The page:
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ACG Virtual Summit Examines Latest Trends Shaping the Middle Market

Deal-makers discussed the new normal, increased competition and transaction pitfalls at ACG's Virtual Summit.

Anastasia Donde and Benjamin Glick
ACG Virtual Summit Examines Latest Trends Shaping the Middle Market

The future of work, competition in an increasingly crowded market, cybersecurity and supply chain risks, and what could shape transactions in the months ahead were some of the topics that were top of mind for deal-makers during the latest remote conference organized by the Association for Corporate Growth.

More than 350 M&A professionals gathered across the U.S. and beyond for ACG’s Virtual Summit held on June 22-23 to discuss some of the trends shaping the middle market today.

As companies start returning to offices around the country, business leaders are looking for guidance on how to design a comprehensive reentry plan for the new normal.

During the session “Getting Back to Normal: Best Practices and Need to Know Info,” sponsored by Insperity, AchieveNEXT’s Chief Knowledge Officer Tom Stewart discussed the future of work in the wake of the pandemic.

Stewart said he hopes there is no return to normal. “I hope what we get to is something next,” he said, adding that small and midsize companies have an unprecedented opportunity to reshape policies around hiring, training and onboarding that are best adapted to the post-pandemic environment.

“There’s a lot we can learn from the fact that we had to do some things explicitly that we were doing by habit or not doing at all,” he said.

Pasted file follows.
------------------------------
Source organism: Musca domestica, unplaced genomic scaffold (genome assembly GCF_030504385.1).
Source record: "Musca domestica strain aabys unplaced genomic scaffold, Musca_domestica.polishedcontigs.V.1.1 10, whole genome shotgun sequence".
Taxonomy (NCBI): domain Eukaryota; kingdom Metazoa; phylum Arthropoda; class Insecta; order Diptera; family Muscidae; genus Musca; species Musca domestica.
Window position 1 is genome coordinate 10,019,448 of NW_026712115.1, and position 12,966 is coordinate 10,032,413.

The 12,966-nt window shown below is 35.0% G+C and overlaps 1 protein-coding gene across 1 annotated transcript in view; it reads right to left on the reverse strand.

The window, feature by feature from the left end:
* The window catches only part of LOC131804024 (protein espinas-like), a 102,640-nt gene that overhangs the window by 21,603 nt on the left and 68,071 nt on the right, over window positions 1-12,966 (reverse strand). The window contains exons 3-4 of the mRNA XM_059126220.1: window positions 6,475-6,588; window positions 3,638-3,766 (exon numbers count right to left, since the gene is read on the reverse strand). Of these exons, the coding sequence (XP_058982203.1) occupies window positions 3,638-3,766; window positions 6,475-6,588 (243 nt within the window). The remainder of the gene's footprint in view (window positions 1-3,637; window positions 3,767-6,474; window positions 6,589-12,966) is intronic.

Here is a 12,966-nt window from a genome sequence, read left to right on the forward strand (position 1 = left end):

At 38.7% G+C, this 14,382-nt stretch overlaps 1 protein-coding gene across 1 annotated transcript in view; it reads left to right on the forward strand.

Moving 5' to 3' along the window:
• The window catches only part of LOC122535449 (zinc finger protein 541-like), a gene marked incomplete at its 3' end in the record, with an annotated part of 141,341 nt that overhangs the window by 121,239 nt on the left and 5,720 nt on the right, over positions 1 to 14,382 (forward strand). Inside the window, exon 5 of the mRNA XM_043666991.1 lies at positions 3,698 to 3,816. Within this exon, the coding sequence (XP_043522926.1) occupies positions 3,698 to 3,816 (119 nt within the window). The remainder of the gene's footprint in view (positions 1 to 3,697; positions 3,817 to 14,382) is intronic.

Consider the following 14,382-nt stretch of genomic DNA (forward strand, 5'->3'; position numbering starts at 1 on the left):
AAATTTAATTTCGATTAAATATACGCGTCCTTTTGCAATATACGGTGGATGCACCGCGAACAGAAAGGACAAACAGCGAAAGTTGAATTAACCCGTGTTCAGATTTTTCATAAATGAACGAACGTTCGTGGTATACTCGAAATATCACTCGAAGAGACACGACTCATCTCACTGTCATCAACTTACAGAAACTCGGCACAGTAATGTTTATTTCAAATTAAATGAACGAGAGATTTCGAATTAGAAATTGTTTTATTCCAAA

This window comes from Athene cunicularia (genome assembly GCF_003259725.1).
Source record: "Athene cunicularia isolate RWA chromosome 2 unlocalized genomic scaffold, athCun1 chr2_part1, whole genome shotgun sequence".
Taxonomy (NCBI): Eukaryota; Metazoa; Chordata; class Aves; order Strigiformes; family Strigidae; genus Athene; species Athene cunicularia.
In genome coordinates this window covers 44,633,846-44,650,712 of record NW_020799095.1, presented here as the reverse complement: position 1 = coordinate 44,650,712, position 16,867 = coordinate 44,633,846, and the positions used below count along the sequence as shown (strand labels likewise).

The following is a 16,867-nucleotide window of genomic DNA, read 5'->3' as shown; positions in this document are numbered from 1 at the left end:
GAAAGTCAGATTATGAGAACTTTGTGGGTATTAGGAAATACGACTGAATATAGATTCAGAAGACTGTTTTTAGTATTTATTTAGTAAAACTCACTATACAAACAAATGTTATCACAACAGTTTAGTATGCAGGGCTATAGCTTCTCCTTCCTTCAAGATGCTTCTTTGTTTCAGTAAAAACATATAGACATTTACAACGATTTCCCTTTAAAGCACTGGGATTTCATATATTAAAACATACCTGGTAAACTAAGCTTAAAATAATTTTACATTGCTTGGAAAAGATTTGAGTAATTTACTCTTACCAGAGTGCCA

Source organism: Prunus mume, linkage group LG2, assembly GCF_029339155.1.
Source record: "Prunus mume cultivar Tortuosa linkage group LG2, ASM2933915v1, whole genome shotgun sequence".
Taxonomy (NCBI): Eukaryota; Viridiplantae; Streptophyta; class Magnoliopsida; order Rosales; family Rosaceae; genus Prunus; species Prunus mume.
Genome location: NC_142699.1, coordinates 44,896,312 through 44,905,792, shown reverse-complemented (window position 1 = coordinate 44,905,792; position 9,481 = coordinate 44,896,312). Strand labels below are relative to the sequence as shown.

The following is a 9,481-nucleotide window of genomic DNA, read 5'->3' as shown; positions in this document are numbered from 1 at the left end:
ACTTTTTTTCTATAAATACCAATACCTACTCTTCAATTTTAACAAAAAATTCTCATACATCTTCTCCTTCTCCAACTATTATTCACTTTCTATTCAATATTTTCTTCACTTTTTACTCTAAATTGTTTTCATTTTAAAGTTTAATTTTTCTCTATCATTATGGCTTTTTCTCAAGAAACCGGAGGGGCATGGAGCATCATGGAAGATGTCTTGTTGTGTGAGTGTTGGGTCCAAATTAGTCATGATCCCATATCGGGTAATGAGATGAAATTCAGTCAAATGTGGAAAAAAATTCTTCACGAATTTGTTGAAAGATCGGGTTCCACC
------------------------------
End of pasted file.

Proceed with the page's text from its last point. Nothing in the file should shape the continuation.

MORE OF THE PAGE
Stewart concluded by saying companies and investors should pay special attention to employee engagement in the wake of the pandemic.

“If we can help people feel their work matters and see how their work matters, people will benefit, customers are going to benefit, and the investors are going to benefit,” he said.

Big Investors Look Down Market

With many large private equity firms starting separate funds to target the middle market, smaller players have to find ways to compete in an increasingly crowded arena.

Although going down market seems counterintuitive, Jay Jester, a partner at Plexus Capital, a North Carolina-based firm focused on the lower middle market, understands the drive. “I intentionally want to go find smaller deals that cost as many man hours to close,” Jester said, during the panel session “Competing in the Middle Market: How Larger PE Firms Are Muscling in,” sponsored by Pitchbook.

The advantage is that you get to help portfolio companies grow and succeed, said Jester, who left Audax Private Equity, a Boston-based firm that focuses on the upper middle market, in 2019. “To find them earlier is the draw,” said Jester, who now focuses on companies with $2 million to $10 million in EBITDA.

When it comes to competing with larger firms, Jester admits it’s hard to differentiate the private equity message. PE firms have to be good partners and management friendly. Beyond that, he said, “it’s a lot less about talking and a lot more about listening and understanding what you can bring to the equation to help the company face the unbelievable challenges of growth.”

What he enjoys most in working with smaller companies is connecting them to other executives to solve similar problems. “It’s what makes private equity such an interesting life: it’s to see these problems in different costumes multiple times and realizing that there are nuances between industries but there is this also a pattern recognition—that it’s the same problem between the ready-mix concrete company and the water ski catalogue company.”

Cybersecurity and Supply Chain Top Middle-Market Risks